More all ages comedy kicks off Sunday’s screenings! There’s an entire program devoted to the shorts of The Amazing Charley Bowers.  He was almost forgotten in his home country the United States until “Serge Bromberg of Lobster Films revived his oeuvre in 2010.” The shorts he restored are thought to be a portion of Bowers’ existing work. More may exist in archives. What a shame it would be for Bowers’ works to be lost by lack of interest! His films are surrealistic slapstick outings mixing live action with animation and often featuring “complex Rube Goldberg gadgets.” The best comedians make us look at the world or life in a new way while we laugh, and Bowers had that talent and a singular vision. Who else would make a film starring a kilt mad laddie investigating a mystery with a cockroach detective also clad in a kilt? No wonder Bowers was beloved by André Breton and the Surrealists. Featured shorts include A Wild Roomer (1926, 24 minutes), Now You Tell One (1926, 22 minutes), Many a Slip (1927, 12 minutes), and There It Is (1928, 17 minutes). Serge Bromberg accompanies the films.

Ménilmontant directed by Dimitri Kirsanoff, 1926

Ménilmontant (1926)

Avant-Garde Paris showcases two films from 1920s Paris that illustrate the creative experimentation of the city, making it a beacon for artists.

Emak-Bakia (1927, 16 minutes) is a cinépoème by visual artist Man Ray. The title is “Basque for Leave me alone.How that relates to the film is up to individual interpretation. After the title and credits, the first image seen is a man with his camera with human eye on its side, so everything that follows could be a film dreamed up by a crazed cinematographer. Light, image, double exposure, speed, rhythm, angle, extreme close-ups, and a sometimes unsteady camera are played with. Images range from the abstract to the identifiable. Fans of vintage personalities should know Kiki of Montparnasse (Alice Prin) makes an appearance. Earplay accompanies the film with a score created by Nicolas Tzortzis.

Ménilmontant (1926, 44 minutes) may look more conventional in comparison to Emak-Bakia, since the former film is a narrative, but Ménilmontant’s director Dimitri Kirsanoff experimented with techniques and images in telling a comprehendible story, and he didn’t use intertitles. His leads (Nadia Sibirskaïa and Yolande Beaulieu) portray two sisters. When the film starts, they look like innocent D.W. Griffith heroines. The girls are wearing big bows, running about, and playing with each other and their cats. An axe murderer kills their parents, and their lives are disrupted. When we next see them, they’re chaperoneless young women of the flapper era, and their bond is threatened by a man with no intent of joining the family.  Stephen Horne accompanies the film.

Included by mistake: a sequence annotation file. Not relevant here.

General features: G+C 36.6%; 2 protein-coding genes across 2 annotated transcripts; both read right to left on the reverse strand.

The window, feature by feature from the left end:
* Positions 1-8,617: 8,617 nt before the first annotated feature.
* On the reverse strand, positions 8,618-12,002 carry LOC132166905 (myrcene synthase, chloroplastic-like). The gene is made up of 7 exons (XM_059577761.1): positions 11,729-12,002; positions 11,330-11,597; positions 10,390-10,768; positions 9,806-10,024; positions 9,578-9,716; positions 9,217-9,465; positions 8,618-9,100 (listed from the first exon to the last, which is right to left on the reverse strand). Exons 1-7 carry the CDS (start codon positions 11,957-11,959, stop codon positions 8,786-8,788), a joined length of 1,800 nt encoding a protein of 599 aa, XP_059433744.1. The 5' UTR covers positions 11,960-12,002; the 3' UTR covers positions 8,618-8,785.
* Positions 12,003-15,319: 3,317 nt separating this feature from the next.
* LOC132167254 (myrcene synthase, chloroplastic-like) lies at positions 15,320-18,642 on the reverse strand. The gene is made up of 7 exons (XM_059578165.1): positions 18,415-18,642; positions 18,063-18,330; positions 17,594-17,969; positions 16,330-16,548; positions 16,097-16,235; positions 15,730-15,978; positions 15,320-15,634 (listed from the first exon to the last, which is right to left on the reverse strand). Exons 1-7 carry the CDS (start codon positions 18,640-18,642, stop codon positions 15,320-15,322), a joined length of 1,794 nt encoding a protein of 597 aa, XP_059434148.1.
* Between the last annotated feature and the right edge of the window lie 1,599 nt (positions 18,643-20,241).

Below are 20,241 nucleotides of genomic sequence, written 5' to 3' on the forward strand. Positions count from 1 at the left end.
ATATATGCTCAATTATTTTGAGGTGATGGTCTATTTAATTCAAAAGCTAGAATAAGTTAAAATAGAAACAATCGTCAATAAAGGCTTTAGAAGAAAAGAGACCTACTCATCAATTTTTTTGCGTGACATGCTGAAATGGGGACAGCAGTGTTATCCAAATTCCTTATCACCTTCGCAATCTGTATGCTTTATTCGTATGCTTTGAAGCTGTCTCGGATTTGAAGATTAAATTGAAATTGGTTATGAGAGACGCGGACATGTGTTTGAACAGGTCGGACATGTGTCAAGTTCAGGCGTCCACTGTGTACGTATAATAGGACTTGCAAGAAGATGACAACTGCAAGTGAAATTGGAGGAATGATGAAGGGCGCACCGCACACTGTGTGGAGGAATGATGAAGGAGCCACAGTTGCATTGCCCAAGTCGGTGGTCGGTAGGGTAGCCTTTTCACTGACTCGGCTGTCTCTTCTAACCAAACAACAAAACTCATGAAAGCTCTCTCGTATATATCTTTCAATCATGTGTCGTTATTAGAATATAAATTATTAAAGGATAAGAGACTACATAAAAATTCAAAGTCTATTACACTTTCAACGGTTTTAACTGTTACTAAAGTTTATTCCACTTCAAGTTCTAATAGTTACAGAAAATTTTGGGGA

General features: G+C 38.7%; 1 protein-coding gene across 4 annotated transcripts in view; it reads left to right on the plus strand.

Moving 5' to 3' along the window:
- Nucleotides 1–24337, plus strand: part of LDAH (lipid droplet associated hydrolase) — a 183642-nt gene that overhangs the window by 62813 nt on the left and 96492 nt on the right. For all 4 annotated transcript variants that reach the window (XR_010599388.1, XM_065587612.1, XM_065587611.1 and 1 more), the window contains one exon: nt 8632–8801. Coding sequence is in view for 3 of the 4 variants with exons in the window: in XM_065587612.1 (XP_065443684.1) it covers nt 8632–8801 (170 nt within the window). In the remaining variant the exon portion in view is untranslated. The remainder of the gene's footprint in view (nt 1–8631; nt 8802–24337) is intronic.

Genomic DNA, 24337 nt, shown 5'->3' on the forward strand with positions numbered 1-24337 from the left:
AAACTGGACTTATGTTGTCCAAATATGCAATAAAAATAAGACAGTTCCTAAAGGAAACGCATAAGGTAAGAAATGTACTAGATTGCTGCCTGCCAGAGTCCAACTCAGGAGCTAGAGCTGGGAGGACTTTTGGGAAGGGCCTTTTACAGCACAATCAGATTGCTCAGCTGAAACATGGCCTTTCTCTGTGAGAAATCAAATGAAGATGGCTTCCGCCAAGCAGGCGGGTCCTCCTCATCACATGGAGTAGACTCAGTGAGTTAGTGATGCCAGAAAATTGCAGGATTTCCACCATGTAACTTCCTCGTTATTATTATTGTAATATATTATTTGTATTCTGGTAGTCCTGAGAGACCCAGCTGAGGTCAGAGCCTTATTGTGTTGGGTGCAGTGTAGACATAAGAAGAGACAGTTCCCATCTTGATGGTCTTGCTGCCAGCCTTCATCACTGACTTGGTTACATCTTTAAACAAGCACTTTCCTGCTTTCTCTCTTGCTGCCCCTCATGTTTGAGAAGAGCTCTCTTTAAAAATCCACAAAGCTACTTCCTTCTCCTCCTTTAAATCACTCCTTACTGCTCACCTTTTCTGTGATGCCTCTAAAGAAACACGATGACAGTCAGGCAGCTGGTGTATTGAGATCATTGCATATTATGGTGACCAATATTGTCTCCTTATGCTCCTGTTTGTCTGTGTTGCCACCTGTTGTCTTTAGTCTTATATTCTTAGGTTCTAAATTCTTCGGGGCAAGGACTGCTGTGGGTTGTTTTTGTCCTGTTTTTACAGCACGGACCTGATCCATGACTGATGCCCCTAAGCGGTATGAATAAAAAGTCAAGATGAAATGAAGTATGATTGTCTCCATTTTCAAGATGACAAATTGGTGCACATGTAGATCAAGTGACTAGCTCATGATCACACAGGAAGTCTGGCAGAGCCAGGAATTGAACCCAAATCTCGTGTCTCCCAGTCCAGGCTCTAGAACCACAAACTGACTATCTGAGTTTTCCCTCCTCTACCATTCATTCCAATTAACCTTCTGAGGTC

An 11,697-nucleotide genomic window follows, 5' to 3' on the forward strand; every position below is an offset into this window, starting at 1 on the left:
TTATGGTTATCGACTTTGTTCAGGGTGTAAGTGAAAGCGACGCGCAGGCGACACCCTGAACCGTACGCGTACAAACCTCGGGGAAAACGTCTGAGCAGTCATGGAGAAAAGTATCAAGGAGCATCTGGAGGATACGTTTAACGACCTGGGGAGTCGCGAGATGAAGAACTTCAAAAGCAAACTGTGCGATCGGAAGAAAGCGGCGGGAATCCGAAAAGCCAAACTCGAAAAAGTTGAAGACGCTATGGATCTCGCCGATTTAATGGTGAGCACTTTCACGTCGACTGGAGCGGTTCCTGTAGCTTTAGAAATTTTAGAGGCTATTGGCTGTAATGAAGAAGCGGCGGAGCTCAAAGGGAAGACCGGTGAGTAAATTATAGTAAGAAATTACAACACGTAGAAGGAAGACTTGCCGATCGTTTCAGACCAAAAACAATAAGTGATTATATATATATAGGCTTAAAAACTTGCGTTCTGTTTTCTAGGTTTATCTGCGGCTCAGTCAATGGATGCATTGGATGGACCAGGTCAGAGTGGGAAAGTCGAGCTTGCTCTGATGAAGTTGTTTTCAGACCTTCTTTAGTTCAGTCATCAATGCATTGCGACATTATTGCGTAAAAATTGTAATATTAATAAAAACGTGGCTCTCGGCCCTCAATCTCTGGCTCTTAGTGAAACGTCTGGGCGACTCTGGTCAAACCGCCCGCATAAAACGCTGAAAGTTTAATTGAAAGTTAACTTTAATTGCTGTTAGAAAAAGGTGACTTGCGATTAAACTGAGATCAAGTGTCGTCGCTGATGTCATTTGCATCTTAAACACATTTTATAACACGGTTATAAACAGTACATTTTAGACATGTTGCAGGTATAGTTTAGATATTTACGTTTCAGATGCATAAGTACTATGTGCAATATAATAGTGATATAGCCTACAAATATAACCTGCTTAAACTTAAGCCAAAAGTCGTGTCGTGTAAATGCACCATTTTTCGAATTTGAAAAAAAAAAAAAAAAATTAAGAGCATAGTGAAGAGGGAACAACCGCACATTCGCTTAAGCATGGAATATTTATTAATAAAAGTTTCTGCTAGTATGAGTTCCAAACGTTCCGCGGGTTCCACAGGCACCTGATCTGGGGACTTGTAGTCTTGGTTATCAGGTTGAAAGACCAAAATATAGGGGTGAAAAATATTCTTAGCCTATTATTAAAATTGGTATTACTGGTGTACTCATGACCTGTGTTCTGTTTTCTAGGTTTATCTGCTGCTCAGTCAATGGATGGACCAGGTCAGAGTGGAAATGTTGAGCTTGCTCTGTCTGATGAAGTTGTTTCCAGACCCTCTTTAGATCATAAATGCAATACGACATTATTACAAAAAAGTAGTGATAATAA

My San Francisco Silent Film Festival preview continues with Part 3 tomorrow. If you missed Part 1 of my preview, you can read it here.

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Quick Impressions from the San Francisco Silent Film Festival–Night One

San Francisco Silent Film Festival Logo

I’m overstimulated with images and sounds and staying up too late. That can mean only one thing–I’m attending the 17th annual San Francisco Silent Film Festival. Well, most of it. Sometimes sleeping or eating has taken a priority over screenings or hobnobbing with friends old and new. Here are some quick impressions of the fest so far.

Night One

Clara Bow Red Hair Promo

Red Hair
Before Wings, We were treated to the color sequence that remains of this mostly lost Clara Bow film. Clara’s hair is as flashing red as I’ve read versus how it photographs more darkly in black and white. She’s vibrant and beautiful in color as she goofs around in her swimming trunks with a pelican. Even though she did not survive the advent of talking motion pictures due to temperament, she definitely could have survived the evolution of color film. Clara is one of filmdom’s biggest what-ifs.

Wings 1927 Paramount Poster

Wings
The second instance of Clara Bow at the fest. While Bow steals all her scenes, this is really a men’s picture. Charles “Buddy” Rogers (playing Jack) and Richard Arlen (playing David) are the featured stars. They’re in the now familiar story of young men growing up quickly into men when pressed into service. We follow their induction into this homosocial world as their friendship and platonic love develops and is tested by jealousy and fate. Ultimately their relationship ends in tragedy.